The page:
We started up the South Bubble trail and, as usual, Rob forged ahead so quickly that I soon found myself walking alone.  I didn’t mind the solitude.  The forest was dark and cool and quiet and I was quite happy to amble slowly along enjoying the beauty of the surroundings.

About ten minutes into the climb, it started to sprinkle.  The leaves above me were so thick that I barely felt the drops but I could hear them tapping out a little rhythm.  I joined them with the little ditty from Disney’s Bambi.

“Drip drip drop, little April showers,
Beating a tune as you fall all around.
Drip drip drop, little April showers,
What can compare with your beautiful sound?”

About twenty minutes into the climb, it started to rain.  I sped up a little…trying to catch up to Rob.  The trail was no longer a nice tidy dirt path but had become a steep minefield of granite boulders and tree roots.

About twenty-five minutes into the hike, it started to pour.  I met a man coming rapidly down the trail and asked hopefully, “Am I almost to the top?”  He laughed and shook his head, “No, you’re about halfway.”

I cursed Rob under my breath for being so fit as I had to keep fighting my way up the trail to find him, but a few minutes later, he came down to me.

“Joan, we have to turn around. This is getting too dangerous.”

Soaked through!
I didn't know if I was mad for making it this far and just missing the target or happy that this torture was about to end, but Rob was right – it was pointless to go on.  We turned around to start our descent and gasped in dismay.   The heavy rain was being funneled right down the steep trail, which had become a raging waterfall.  We carefully picked our way along the edge of the boulder-strewn trail, grasping tree limbs to keep our balance.  The dirt on the boulders had turned into a treacherous slick surface that threatened to send us tumbling down the mountain.  Slowly, slowly, we made our way down to the flat trail back around Jordan Pond.  We looked at each other and burst out laughing.  Hair and clothing completely soaked through, we might as well have jumped in the lake and swum back.

Our search for gorgeous views that day was a failure, but the return hike held one consolation.  I did not have to jump over the rivulets that criss-crossed the path…I just marched right on through!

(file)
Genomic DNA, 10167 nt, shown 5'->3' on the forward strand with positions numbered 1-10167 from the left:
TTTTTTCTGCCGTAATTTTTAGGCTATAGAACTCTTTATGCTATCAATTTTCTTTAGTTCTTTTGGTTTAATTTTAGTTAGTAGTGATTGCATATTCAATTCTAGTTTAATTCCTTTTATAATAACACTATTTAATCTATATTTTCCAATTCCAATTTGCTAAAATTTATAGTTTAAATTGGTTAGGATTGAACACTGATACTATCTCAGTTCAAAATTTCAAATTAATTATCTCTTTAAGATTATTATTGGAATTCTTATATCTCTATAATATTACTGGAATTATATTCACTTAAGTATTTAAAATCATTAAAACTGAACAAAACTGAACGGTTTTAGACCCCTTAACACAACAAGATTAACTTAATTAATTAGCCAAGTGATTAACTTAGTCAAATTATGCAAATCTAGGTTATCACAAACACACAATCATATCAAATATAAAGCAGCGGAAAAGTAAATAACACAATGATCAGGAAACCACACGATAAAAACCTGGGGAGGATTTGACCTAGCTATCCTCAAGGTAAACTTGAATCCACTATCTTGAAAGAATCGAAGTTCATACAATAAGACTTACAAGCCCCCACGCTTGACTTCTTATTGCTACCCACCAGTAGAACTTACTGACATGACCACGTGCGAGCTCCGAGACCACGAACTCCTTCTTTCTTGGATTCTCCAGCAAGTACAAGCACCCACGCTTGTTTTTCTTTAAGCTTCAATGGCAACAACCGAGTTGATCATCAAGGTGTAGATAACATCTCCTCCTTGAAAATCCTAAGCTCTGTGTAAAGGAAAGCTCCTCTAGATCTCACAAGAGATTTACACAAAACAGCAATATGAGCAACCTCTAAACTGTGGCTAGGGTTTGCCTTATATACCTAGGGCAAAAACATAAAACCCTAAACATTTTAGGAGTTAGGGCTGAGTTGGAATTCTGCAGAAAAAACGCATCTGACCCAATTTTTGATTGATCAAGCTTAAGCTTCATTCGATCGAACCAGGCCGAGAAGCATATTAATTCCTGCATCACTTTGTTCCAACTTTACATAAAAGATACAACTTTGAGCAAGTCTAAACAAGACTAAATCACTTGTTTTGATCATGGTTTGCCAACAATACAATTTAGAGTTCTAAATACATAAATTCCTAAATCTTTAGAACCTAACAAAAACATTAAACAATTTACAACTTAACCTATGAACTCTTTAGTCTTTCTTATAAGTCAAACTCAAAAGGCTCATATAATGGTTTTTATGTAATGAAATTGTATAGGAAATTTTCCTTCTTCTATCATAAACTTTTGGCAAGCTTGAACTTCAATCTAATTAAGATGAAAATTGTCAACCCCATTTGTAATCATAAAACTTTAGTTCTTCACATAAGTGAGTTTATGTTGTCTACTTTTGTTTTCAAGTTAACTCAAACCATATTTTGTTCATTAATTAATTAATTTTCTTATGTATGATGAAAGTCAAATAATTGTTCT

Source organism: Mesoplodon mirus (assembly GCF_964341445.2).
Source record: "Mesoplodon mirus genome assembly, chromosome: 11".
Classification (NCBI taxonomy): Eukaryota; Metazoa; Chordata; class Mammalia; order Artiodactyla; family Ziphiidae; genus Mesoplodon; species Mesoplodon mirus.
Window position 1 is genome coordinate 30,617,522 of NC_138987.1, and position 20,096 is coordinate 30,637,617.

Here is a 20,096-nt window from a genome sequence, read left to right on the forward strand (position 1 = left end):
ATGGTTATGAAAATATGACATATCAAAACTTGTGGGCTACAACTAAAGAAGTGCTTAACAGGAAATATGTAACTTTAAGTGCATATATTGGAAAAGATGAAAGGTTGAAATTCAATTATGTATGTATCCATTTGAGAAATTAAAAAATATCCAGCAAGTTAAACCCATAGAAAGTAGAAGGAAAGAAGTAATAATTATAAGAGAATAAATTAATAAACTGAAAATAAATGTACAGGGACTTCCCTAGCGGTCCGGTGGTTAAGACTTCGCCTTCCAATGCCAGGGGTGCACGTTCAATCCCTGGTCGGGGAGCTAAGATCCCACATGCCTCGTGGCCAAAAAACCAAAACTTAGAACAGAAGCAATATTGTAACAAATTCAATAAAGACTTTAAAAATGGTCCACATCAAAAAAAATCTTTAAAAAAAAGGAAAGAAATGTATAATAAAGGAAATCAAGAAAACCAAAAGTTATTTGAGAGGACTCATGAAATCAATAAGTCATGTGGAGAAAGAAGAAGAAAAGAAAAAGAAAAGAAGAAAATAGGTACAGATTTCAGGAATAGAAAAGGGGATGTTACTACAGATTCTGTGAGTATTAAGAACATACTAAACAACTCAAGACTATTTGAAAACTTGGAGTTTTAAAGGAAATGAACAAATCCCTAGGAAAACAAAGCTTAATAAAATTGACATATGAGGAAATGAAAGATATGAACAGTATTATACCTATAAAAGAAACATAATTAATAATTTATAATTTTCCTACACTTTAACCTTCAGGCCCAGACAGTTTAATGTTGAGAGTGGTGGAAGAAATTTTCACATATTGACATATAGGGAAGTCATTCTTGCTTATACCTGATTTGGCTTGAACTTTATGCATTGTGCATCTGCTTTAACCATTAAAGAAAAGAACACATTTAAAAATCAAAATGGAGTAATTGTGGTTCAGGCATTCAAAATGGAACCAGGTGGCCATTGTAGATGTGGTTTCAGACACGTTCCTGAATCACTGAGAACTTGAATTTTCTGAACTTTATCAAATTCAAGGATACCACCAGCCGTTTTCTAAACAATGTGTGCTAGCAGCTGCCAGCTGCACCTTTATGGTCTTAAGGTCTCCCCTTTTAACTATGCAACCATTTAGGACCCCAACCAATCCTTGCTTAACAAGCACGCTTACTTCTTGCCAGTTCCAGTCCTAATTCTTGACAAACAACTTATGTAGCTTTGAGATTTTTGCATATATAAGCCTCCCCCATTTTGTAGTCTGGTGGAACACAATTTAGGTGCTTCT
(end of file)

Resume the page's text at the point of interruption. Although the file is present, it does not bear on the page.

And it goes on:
Tuesday, September 9, 2014


"Go Abroad, Young Woman, Go Abroad!"

This was the siren song playing in my head when I got the notice that the University of California was accepting applications to its Education Abroad Program.  Until I saw that bulletin, I had never even considered going overseas to study, but the minute the opportunity presented itself, I started planning my packing list.

The first step was to select the country in which I would study.  This turned out to be quiet easy, as most of the universities required fluency in the language.  After four years of high school and college French classes, I still spoke very elementary French...and barely a word of Spanish, Italian, or German.  I had the grand choice of one program that did not require a language background, the university in Lund, Sweden.

Norwegian Stave Church
The selection process was lengthy: a round of essays, interviews, psychological testing, but finally I got the exciting letter that I had been accepted into the program.  Almost immediately, I received a follow-up letter notifying me that the University of Bergen, Norway had just joined the UC Education Abroad Program family, and asking if  I would consider going to Norway instead.  Accepting this invitation turned out to be one of the wisest decisions of my life.  Not only did I get to live in one of the most stunning places on earth, but I learned lessons about life, about other cultures and attitudes, and about myself, (along with a little bit of European history in my studies that year).

That wonderful year abroad instilled a wanderlust and a curiosity about the world that has still not yet been satisfied.  My husband, Rob, and I share the philosophy that life is short and the world is wide, so we travel as often as time and finances allow. This blog is going to highlight some of the "lessons" we have learned from our travels - and the first lesson is:  Don't wait!

Go Abroad, Dear Reader, Go Abroad!